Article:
Across industries, the power lightning strikes to injure personnel, destroy assets, and disrupt processes through fire, explosion, or electrical damage is clear. Even if the facility is not directly struck by lightning, secondary effects, such as bound charge and electromagnetic pulses, can fry sensitive circuitry in the vicinity. Failures may be catastrophic or a momentary or long-term lock up, requiring replacement, repair, reprogramming, or rebooting. For U.S. corporations, preventing lightning strike damage would not only safeguard critical processes and save millions of dollars of equipment and facility damage each year, but also protect the health and productivity of personnel.
Given the random and destructive nature of lightning strikes, how can businesses protect their personnel, facilities, equipment, and processes? The answer lies not in channeling lightning, but in preventing the charge from accumulating in the first place.
A lightning strike hazard for a given facility depends on a number of factors, including the facility’s location, size, and shape. The characteristics of a structure – its height, shape, size, and orientation – influence the hazard. Taller structures tend to collect strikes from storm clouds in adjacent areas and trigger additional strikes as well. The larger the structure size, the greater the hazard of lightning exposure.
One technology, the Dissipation Array System (DAS) being offered by companies such as Lightning Eliminators and Consultants Inc. (LEC) of Boulder, CO, has proven to be the preventive solution for lightning protection – cutting storm-induced voltages by up to 7,000 percent in protected zones, thus reducing lightning risk. DAS, a proprietary application of Charge Transfer Technology, originated as a lightning prevention system that the former chief engineer for NASA’s Apollo moon landing mission and space shuttle design team developed to protect high-risk mission facilities.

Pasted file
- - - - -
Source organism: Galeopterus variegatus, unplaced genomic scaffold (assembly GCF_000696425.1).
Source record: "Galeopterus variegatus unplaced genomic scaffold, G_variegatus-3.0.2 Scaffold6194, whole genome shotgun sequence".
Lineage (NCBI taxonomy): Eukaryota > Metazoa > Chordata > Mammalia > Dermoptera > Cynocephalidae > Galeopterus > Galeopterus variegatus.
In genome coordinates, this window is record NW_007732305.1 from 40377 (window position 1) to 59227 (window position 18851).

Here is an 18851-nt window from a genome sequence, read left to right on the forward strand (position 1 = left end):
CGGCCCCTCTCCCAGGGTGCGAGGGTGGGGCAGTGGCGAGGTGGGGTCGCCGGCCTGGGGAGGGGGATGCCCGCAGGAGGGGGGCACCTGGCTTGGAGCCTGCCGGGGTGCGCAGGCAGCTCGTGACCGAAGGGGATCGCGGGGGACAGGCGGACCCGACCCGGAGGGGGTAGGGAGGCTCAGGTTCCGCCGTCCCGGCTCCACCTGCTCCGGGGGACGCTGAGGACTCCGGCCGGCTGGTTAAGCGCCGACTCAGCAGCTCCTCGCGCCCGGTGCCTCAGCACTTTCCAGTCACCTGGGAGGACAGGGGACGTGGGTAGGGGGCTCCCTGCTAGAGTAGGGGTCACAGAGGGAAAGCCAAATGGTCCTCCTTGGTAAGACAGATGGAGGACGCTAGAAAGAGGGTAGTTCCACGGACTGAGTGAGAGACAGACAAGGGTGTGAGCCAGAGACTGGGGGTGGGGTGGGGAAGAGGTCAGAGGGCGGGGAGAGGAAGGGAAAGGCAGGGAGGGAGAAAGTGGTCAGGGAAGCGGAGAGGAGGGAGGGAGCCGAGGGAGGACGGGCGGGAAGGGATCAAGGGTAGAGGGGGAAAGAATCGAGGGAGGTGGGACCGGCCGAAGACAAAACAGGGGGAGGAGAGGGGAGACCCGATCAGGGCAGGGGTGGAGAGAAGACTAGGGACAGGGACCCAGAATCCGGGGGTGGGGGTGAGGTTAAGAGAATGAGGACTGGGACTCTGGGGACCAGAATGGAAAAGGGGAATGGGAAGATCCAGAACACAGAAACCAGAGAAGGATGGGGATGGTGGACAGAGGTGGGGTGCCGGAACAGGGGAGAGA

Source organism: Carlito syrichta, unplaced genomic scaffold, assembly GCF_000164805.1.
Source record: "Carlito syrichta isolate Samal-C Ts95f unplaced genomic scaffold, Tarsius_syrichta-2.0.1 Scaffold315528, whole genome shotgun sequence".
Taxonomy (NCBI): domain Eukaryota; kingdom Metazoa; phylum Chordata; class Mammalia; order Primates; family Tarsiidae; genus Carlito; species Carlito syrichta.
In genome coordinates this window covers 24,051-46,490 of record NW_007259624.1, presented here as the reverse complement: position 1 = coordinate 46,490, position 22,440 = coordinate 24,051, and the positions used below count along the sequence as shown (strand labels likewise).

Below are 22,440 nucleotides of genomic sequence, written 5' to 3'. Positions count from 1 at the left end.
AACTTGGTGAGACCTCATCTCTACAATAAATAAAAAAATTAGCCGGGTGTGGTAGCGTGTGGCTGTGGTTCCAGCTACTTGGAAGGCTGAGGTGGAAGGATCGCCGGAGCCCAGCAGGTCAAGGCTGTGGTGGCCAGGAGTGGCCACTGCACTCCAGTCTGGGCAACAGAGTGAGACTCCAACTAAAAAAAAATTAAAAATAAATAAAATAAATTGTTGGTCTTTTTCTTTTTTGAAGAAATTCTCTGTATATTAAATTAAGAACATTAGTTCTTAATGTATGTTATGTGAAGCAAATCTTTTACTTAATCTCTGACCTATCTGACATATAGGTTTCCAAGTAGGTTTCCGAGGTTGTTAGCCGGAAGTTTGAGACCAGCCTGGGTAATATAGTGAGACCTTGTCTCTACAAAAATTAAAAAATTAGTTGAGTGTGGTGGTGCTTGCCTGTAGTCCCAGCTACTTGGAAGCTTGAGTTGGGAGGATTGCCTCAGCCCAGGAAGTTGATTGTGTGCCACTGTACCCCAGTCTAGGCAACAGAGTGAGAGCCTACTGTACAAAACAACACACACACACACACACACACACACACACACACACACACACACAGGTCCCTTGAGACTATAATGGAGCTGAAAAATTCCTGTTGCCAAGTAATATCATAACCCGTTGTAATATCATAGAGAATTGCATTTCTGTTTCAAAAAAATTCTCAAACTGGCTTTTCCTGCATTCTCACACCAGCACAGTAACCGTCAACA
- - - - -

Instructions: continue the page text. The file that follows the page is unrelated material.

DAS is based on a natural phenomenon known to scientists for centuries as the “point discharge” principle, where a sharp point in a strong electrostatic field will leak off electrons by ionizing adjacent air molecules, providing the point’s potential is raised 10,000 volts above that of its surroundings. It employs the point discharge principle by providing thousands of points with specific point separation that simultaneously produce ions over a large area, thus preventing the formation of a streamer, the precursor of a lightning strike. DAS prevents strikes by continually lowering the voltage differential between the ground and the charged cloud to well below lightning potential, even in the midst of a worst-case storm. Because it prevents rather than redirects lightning, DAS is possibly the best long-term solution to lightning strike problems.
Del Williams is a technical writer based in Torrance, CA. For more information about DAS technology, contact LEC Inc. (303) 447-2828 or visit (www.lightningeliminators.com).